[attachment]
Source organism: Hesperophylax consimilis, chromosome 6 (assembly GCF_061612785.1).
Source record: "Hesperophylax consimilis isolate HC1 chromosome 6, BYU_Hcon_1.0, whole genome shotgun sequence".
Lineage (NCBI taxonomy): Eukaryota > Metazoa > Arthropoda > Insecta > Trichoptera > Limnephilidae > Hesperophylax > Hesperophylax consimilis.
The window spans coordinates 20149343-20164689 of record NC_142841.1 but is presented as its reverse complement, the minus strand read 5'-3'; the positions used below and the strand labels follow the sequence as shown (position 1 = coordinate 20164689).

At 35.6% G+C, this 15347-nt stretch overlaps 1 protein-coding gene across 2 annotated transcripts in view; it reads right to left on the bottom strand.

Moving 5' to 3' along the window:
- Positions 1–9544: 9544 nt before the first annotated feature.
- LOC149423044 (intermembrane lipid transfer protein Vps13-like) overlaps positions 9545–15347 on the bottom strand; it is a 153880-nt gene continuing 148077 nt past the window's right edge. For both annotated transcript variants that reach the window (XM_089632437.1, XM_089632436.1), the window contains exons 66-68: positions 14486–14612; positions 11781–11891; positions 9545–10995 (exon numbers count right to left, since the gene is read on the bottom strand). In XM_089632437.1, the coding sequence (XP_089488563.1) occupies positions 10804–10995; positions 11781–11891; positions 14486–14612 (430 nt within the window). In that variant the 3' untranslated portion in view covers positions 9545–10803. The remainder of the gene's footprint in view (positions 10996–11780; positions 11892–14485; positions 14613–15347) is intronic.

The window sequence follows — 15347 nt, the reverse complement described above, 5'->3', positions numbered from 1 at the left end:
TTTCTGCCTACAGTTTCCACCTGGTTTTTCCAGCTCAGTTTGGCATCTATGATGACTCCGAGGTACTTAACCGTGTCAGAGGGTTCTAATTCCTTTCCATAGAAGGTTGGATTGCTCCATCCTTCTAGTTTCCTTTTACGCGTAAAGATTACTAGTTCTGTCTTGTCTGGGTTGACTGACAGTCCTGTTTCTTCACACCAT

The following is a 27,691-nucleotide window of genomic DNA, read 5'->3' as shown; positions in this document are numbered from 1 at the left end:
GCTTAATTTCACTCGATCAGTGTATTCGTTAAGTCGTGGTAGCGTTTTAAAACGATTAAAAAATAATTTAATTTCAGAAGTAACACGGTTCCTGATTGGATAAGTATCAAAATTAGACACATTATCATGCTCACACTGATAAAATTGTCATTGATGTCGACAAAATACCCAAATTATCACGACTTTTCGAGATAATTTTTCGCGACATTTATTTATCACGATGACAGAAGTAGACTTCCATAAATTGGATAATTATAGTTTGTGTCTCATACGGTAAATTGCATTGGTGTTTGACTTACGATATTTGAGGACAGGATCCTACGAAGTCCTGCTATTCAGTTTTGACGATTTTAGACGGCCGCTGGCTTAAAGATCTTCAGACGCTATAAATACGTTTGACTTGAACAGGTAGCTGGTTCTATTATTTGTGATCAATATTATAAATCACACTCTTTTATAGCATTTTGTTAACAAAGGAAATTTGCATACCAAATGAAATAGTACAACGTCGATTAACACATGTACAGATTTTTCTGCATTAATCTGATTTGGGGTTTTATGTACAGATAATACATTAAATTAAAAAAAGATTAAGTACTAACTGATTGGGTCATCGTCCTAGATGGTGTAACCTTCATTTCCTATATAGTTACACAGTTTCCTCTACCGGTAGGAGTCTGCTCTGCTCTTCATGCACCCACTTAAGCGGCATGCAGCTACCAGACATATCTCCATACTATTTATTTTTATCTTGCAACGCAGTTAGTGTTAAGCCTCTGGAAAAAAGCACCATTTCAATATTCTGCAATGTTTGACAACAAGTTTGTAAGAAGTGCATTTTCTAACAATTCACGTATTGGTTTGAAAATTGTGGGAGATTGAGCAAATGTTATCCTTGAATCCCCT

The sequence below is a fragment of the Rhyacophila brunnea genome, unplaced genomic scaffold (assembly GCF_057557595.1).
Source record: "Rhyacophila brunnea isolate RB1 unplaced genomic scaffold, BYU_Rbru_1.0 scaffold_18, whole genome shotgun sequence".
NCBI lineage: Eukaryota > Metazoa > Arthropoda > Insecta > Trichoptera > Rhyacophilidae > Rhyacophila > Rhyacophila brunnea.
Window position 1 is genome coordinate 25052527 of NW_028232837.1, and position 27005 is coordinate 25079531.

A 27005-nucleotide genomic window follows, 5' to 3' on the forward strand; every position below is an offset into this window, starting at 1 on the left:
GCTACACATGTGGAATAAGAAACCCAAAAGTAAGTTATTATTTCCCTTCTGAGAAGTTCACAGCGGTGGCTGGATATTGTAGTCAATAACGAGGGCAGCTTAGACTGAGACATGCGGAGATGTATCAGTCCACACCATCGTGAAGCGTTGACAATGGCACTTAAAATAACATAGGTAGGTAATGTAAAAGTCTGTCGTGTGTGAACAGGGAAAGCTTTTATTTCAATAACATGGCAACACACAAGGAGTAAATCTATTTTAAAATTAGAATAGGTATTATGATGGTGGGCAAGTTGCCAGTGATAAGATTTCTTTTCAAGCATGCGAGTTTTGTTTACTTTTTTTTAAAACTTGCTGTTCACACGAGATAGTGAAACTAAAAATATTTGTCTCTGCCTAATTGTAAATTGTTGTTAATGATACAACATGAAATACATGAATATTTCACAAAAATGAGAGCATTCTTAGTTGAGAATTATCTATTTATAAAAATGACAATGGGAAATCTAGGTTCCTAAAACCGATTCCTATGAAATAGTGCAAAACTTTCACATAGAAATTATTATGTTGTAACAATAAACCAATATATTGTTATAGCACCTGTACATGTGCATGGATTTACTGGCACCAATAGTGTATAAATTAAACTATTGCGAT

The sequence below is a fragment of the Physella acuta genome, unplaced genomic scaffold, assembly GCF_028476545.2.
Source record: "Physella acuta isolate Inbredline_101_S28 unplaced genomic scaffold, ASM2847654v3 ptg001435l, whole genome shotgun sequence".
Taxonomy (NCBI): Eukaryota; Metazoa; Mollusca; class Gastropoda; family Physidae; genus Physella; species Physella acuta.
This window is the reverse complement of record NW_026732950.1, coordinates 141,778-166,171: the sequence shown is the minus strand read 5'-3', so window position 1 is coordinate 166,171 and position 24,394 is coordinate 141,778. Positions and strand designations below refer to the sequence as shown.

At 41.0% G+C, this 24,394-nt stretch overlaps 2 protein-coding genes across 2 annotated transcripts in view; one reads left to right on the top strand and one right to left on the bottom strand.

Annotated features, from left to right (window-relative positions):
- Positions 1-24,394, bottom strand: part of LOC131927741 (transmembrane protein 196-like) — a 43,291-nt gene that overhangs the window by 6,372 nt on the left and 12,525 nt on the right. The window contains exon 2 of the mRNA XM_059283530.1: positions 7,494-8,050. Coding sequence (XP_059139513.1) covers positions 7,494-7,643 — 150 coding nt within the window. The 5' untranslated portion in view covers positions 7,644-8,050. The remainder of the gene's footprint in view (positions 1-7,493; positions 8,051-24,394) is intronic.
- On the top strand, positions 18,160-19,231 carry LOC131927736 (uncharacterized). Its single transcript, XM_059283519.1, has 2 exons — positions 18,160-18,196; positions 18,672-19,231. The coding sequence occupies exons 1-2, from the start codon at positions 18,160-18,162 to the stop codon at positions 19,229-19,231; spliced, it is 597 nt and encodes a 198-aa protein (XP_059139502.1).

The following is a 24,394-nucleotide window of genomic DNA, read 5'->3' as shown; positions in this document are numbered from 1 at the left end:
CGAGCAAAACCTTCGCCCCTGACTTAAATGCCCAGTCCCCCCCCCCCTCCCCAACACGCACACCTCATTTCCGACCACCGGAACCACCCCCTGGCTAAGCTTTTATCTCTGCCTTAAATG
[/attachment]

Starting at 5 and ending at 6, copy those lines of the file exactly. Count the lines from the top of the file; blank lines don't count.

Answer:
At 35.6% G+C, this 15347-nt stretch overlaps 1 protein-coding gene across 2 annotated transcripts in view; it reads right to left on the bottom strand.

Moving 5' to 3' along the window: